Two Sadly Forgotten Elements of Powerful Preaching

Two Sadly Forgotten Elements of Powerful Preaching

Some sermons pop and some sermons flop. Some sermons soar–they take the congregation on a journey where grace and the hope of sanctification meet. Some sermons get stuck in the mud–they keep the congregation in the same place they were when they walked in. The wheels spun but no one moved.

What am I getting at?

The difference between powerful preaching and average preaching.

And before you object, this isn’t about being the loudest or most charismatic, it’s about doing the extra work to take any sermon from decent to exceptional. The good news is, any of us can do this.

Average preaching exegetes the text, generally illustrates it, and generally applies it.

Powerful preaching, though, takes what average preaching does generally and goes the extra mile to target the untouched walls of bad theology and underlying heart issues of those who listen. At the end of the day, powerful preaching convicts and offers hope. Powerful preaching helps people see more clearly.

But if you want to go from preaching average sermons to preaching powerful sermons, you can’t forget the following two things.

Two Sadly Forgotten Elements of Powerful Preaching

1. Powerful Preaching Distinguishes

2. Powerful Preaching Specifies

These two things go together so let’s talk about them together.

We must begin with the hard work of exegesis. We must know the context of the original audience and the author. We must know what the original AIM of the text was (Authors Intended Meaning). Then, we must explain (or expose) the text’s meaning.

But we’re not done there.

We must remember that we are not just focused on what the text says when we are crafting a powerful sermon. Powerful preaching considers the people who are receiving the message just as much as it considers the text. Average preaching thinks of the people receiving the message almost as an after thought to the text.

We must remember that every person who hears a sermon we preach is coming to the sermonic moment with bad theology and heart issues that are under the surface and largely untouched.

So, we must distinguish what the text means with what it doesn’t mean or what it speaks against that people in our hearing may believe or do.

Additionally, in every sermon, there are an assortment of real-life applications you can make from a single text. Where average preaching stays general, powerful preaching gets specific.

The specificity of a message is typically shown in the illustrations and applications of a message.

An Example of Distinguishing + Specifying

Let’s consider two key texts: Matthew 9:9-11 and Matthew 10:2-4.

Matthew 9:9-11 says:

As Jesus went on from there, he saw a man named Matthew sitting at the tax office, and he said to him, “Follow me,” and he got up and followed him.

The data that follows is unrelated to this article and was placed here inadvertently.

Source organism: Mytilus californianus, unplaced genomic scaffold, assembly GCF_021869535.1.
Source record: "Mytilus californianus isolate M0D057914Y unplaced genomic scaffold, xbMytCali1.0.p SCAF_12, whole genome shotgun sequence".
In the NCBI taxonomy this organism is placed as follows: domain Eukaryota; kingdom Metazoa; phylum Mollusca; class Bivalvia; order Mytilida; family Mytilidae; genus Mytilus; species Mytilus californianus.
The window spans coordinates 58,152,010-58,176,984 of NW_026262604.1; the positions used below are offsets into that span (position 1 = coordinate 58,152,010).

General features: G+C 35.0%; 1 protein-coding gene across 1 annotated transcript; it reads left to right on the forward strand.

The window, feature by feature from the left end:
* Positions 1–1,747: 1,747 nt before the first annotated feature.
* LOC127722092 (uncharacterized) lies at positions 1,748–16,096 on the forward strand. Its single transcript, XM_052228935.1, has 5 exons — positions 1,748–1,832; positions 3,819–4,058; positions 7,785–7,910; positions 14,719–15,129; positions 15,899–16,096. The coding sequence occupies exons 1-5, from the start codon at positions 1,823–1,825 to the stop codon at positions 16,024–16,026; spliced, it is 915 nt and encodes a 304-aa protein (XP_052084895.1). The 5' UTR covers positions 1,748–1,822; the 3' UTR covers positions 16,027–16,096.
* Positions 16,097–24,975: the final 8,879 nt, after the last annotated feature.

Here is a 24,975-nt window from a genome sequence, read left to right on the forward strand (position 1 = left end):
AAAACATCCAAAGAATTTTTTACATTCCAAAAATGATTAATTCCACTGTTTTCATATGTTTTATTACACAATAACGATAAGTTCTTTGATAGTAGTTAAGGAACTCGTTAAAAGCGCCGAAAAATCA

10 While he was reclining at the table in the house, many tax collectors and sinners came to eat with Jesus and his disciples. 11 When the Pharisees saw this, they asked his disciples, “Why does your teacher eat with tax collectors and sinners?”

Matthew 9:9-11 (CSB)

These are the names of the twelve apostles: First, Simon, who is called Peter, and Andrew his brother; James the son of Zebedee, and John his brother; Philip and Bartholomew; Thomas and Matthew the tax collector; James the son of Alphaeus, and Thaddaeus; Simon the Zealot, and Judas Iscariot, who also betrayed him.

Matthew 10:2-4 (CSB)

There is a lot here between these two texts from Matthew’s gospel.

But let’s ask ourselves, what key point from this text needs to be illuminated for our day and time? Additionally, let’s consider, what underlying beliefs or actions of our people does the exegesis of this text go against?

Our exegesis would expose the fact that in the first century, for a Jewish Rabbi to call a tax collector to follow him was equivalent to calling a traitor of the Jewish people to follow him.

Additionally, it would expose the fact that Jesus called a very diverse group of Jewish men to follow him. Namely, we would see the opposite ends of the political spectrum represented within Jesus’ disciples. Specifically, if tax collectors were on one end, zealots would be on the opposite end.

Average preaching would take this and say that Jesus is a wall-breaker and bridge-builder. He takes people who don’t think the same and maybe even disagree with each other and brings them together.

Powerful preaching doesn’t stop there.

Powerful preaching would distinguish:

  • Jesus doesn’t fit into the political or social boxes we’ve created.
  • Jesus doesn’t fit into one political party or another.

Powerful preaching would specify:

  • King Jesus didn’t play partisan politics in his day.
  • Your belief that the people in the other party are the enemy doesn’t line up with King Jesus.
  • Christ-followers are not to have their allegiance with the party of the elephant or the donkey, but the party of the lamb.
  • Christ-followers are to engage in a different politic, one that is outside of both political parties. It is a politic that is informed by the word of God, motivated by the Spirit of God, and governed by the love of God.
  • So when you see another moment of partisanship rhetoric, how will you respond? Will you resolve to hold both parties accountable? Will you see your allegiance as with King Jesus?

How do you make sure you distinguish and specify in your preaching?

Leave a comment below, send us a tweet, or join the conversation in our Facebook group for pastors.

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Written by Brandon Kelley

Brandon Kelley is the co-founder of Rookie Preacher and the author of Preaching Sticky Sermons and Crucified to Life. He serves as the Lead Pastor of First Church of Christ in Bluffton, IN. He also writes at You can follow him @BrandonKelley_. Watch his sermons here.


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